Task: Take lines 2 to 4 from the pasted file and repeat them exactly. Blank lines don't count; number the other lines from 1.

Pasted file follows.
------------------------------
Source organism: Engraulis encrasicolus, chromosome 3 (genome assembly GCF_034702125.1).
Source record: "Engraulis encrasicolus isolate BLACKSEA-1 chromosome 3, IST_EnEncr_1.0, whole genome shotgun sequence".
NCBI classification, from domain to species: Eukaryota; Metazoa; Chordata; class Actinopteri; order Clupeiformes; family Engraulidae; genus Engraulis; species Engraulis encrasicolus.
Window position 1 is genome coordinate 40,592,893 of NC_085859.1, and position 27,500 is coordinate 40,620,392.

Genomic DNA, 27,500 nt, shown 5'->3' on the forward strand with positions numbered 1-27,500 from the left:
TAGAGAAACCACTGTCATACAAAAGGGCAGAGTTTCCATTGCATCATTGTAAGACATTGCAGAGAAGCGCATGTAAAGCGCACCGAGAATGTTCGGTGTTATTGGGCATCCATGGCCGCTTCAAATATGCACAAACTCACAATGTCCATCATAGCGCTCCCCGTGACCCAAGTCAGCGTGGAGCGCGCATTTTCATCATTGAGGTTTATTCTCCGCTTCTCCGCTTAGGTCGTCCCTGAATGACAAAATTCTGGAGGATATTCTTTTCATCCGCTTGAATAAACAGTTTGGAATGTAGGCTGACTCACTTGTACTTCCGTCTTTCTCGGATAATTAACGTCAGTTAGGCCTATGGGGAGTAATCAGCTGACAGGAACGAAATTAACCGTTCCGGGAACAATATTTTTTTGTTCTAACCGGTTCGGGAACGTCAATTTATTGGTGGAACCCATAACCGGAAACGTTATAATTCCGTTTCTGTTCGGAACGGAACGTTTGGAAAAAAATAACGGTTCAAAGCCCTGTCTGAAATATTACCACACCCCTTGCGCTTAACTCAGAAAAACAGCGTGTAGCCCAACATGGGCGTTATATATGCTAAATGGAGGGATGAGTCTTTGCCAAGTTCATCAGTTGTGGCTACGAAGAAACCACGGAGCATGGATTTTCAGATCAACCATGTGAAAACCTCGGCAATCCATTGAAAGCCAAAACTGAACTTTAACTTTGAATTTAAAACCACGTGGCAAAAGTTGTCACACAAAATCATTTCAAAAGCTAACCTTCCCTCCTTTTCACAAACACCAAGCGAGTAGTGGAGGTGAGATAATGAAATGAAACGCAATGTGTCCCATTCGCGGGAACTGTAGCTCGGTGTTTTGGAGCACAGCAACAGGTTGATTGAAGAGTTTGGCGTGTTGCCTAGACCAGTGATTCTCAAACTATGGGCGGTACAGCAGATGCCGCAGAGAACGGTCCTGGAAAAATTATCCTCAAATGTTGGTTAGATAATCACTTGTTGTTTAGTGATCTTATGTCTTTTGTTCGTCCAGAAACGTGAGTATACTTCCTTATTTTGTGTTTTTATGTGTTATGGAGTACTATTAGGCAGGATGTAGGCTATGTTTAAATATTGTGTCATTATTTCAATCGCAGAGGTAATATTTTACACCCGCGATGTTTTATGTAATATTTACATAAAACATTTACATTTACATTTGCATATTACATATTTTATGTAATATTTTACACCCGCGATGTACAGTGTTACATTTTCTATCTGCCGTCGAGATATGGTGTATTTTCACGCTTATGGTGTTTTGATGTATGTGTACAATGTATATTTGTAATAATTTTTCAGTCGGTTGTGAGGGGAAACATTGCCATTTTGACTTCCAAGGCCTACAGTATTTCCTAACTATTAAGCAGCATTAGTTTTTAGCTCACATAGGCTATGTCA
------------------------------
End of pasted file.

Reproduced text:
Source record: "Engraulis encrasicolus isolate BLACKSEA-1 chromosome 3, IST_EnEncr_1.0, whole genome shotgun sequence".
NCBI classification, from domain to species: Eukaryota; Metazoa; Chordata; class Actinopteri; order Clupeiformes; family Engraulidae; genus Engraulis; species Engraulis encrasicolus.
Window position 1 is genome coordinate 40,592,893 of NC_085859.1, and position 27,500 is coordinate 40,620,392.